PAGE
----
Egypt green transport projects transform travel in two of Africa’s biggest cities. Here’s how Egypt plans to make its big cities sustainable

Noura Saad works as a librarian in Giza, on the west bank of the Nile near the famous Sphinx and the Great Pyramid. For many years, she used a car or bus to get work, battling traffic jams and delays. Today, her commute is very different. Over the past year, she started using a new metro line extension that is part of a large Egyptian transport project financed partly by the European Investment Bank to modernise and expand a metro that, in places, has fallen into disrepair.

"The metro, for me, is the fastest way in Cairo's traffic, as I save more than an hour when I take the metro to work,” says Saad. "It is indispensable for most of my trips, to escape from Cairo's transport congestion and avoid using buses or taxis."

The transport changes are also good for the climate. There is a considerable need to reduce car use in Cairo, one of most congested cities in the world, where air pollution is often higher than the World Health Organisation’s recommendations.

When Saad takes the metro from her home in Al Marj, 30 kilometres from her job, she avoids using a car or bus and no longer wastes two hours or more in traffic.

The metro project and a related programme to convert railways to metro or tram lines have many benefits. They allow people to find better jobs in new locations and help them reach better colleges, becaues they can reach a wider variety of schools quickly and easily.

The fastest way in and out of town

Egypt has big plans to improve transport and make getting from A to B in big cities more sustainable. In May 2021, the European Investment Bank and Egypt signed the second tranche of a €1.1 billion loan to finance metro and tram projects in Alexandria and Cairo, the two biggest Egyptian cities. These metropolitan areas have grown rapidly over the last few decades, while the transport network has not kept up with new demand.

In Cairo, the metro line 3, also partly financed by the EIB, is the newest part of the city system and under construction now. This line has air-conditioned cars and automated driving. It connects downtown Cairo to the airport, with 15 more stations planned. The financing also will be used on future construction projects, such as electrical and mechanical upgrades to 23 kilometres of metro line 2 in Cairo, improving and lengthening a tram in Alexandria, and converting a 22-kilometre urban railway in Alexandria into a metro system.

>@Shimaa Ahmed
Before taking the metro in Cairo, Noura Saad spent a long time stuck in car traffic each day. ©Shimaa Ahmed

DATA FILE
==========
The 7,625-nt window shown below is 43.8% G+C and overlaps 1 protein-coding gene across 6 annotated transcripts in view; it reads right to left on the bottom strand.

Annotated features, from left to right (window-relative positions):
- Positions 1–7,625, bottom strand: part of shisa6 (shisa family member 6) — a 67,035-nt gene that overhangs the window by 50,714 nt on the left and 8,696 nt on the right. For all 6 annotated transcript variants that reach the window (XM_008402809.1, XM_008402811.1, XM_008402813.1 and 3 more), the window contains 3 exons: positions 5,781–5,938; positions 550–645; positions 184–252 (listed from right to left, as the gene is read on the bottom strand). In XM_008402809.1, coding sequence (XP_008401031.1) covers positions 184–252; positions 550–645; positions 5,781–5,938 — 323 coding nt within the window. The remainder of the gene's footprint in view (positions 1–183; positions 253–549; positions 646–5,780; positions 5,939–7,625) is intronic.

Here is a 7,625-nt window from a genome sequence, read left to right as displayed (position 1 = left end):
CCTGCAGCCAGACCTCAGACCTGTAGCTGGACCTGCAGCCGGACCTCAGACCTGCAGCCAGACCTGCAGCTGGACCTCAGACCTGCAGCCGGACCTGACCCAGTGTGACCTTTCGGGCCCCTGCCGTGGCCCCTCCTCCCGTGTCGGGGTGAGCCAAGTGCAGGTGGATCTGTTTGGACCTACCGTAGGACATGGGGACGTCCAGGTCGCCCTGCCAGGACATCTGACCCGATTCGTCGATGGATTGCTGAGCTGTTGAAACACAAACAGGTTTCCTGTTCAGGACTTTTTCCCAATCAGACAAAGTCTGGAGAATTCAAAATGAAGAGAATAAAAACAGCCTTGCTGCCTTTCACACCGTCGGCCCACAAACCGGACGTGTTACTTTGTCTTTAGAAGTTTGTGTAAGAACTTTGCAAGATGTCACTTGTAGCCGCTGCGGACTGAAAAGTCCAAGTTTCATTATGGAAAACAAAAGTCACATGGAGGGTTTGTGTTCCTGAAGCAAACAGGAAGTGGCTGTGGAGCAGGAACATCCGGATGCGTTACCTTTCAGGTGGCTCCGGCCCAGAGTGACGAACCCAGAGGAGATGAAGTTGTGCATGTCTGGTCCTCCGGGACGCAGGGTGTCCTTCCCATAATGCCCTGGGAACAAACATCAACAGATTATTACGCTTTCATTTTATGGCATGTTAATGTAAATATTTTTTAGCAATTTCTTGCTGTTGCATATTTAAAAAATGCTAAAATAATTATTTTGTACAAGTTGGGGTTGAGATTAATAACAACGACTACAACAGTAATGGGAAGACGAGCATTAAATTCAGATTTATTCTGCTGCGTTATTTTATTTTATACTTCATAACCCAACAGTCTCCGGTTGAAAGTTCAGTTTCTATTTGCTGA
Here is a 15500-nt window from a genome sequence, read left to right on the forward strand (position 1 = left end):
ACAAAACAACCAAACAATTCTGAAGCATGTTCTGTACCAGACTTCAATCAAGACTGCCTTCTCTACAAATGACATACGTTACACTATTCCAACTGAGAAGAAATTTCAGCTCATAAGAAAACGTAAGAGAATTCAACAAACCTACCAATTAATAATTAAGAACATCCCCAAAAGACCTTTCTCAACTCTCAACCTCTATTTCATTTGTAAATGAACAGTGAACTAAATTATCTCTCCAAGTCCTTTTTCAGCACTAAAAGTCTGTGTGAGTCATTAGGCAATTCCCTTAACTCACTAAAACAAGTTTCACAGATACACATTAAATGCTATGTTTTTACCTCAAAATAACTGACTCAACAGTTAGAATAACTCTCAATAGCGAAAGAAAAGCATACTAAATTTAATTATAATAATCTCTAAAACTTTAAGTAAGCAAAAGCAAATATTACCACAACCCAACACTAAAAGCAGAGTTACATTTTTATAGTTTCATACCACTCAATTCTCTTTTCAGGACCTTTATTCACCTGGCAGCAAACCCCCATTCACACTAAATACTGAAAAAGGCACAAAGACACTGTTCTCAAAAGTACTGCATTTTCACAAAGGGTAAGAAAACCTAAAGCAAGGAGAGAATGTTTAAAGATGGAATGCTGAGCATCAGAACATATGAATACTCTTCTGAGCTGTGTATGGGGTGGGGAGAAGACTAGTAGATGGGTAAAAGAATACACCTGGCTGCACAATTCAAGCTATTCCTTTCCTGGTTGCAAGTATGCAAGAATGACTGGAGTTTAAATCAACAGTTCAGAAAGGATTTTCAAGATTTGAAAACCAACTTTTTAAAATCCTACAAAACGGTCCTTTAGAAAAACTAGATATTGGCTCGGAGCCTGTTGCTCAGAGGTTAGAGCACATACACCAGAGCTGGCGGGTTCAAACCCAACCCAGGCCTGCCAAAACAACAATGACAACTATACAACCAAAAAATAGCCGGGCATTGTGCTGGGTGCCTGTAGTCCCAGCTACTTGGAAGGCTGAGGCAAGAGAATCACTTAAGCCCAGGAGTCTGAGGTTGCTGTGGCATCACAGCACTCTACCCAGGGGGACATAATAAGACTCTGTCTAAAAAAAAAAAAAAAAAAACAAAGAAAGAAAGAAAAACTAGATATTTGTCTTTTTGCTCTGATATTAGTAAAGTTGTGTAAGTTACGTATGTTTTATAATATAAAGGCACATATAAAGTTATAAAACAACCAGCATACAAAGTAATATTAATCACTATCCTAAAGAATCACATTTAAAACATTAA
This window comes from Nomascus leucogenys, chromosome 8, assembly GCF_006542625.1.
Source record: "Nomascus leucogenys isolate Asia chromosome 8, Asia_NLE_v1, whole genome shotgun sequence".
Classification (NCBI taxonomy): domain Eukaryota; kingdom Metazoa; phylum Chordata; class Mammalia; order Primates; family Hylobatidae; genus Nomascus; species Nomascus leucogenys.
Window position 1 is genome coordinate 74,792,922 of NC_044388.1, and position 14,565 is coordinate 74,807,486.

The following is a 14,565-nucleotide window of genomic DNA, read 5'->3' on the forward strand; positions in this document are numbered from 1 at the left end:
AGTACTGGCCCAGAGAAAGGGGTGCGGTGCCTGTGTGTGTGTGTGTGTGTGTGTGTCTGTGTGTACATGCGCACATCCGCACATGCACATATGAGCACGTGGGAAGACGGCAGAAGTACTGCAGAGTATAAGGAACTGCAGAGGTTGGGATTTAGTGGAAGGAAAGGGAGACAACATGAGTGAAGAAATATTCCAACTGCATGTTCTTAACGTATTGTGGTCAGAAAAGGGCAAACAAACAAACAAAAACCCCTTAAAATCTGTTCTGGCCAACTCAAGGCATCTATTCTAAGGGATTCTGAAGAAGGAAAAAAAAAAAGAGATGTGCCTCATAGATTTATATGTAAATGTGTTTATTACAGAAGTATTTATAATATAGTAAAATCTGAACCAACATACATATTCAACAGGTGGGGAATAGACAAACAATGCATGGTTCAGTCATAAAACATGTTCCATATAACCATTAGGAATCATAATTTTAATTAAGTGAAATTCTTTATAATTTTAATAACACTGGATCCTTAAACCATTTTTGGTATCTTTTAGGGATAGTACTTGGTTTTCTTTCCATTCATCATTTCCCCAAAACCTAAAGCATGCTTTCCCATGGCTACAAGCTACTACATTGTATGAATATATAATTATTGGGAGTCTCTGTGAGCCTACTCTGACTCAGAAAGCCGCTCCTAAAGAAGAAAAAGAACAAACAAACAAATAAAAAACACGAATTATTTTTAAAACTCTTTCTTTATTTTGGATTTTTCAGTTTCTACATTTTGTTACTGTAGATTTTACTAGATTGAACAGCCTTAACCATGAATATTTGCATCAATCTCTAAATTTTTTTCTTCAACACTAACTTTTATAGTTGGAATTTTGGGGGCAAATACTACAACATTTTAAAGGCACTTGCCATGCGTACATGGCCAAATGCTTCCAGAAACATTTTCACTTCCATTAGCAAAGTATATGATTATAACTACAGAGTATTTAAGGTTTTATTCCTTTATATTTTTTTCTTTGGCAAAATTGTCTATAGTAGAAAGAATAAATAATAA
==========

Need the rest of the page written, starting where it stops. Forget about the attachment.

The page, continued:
Getting around can be sustainable

Another big transport project expected to start soon is the work to improve the Tanta-El Mansoura-Damietta rail line. This will upgrade 119 kilometres of railway along the important link connecting Tanta, a city about 100 kilometres north of Cairo, with Damietta, a major port on the Mediterranean.

The European Investment Bank has loaned money to Egypt for all three of its current metro lines in Cairo, since the early 1990s. The Bank has invested more than €2 billion over the last eight years to help Egypt improve transport and make getting around less harmful for the environment.

How did Cairo build its Metro?

  • Cairo built the first full metro system in Africa in the late 1980s
  • The Cairo metro carries several million people a day
  • The three lines have a total length of about 90 kilometres
  • The idea of a metro in Cairo was first proposed in the 1930s
  • The goal is to create five to six lines to serve the greater metropolitan area

More time at work and with family

The Cairo Metro is the pillar of the transport system in the greater metropolitan area. It carries several million people a day on three lines in a city that has a population of over 20 million. The metro lines built in the 1980s are in dire need of rehabilitation. Ahead of its time in Africa, it was one of the first city-wide metros on the continent. It is still the largest metro in Africa and the Middle East. But maintenance and upgrades have fallen behind schedule.

“The bank financing will increase productivity and improve lives in the city, because people will spend less time in traffic and more time at work and with family,” says Boris Stein von Kamienski, a loan officer at the European Investment Bank. “Besides saving travel time and increasing residents’ well-being, we will make the city safer, as there will be fewer accidents on the road.”

The loan also increases the quality of railways in the country and encourages green and sustainable transport, von Kamienski says.

Reaching out for global partners

Over the past few decades, the quality of the country’s transport system, especially the Cairo Metro, has deteriorated. The new financing is key to the necessary renovations.

“The cooperation between Egypt and the European Union is very important to help us develop and advance construction work and upgrade the signalling systems of metro lines,” says Essam Waly, head of the National Authority for Tunnels in Egypt.

He adds that the country’s transport is one of the sectors that benefits most from international financing from institutions such as the European Investment Bank. “The financing partnership helps us cuts commuting time, reduces traffic congestion and decreases carbon dioxide emissions by many millions of tonnes.”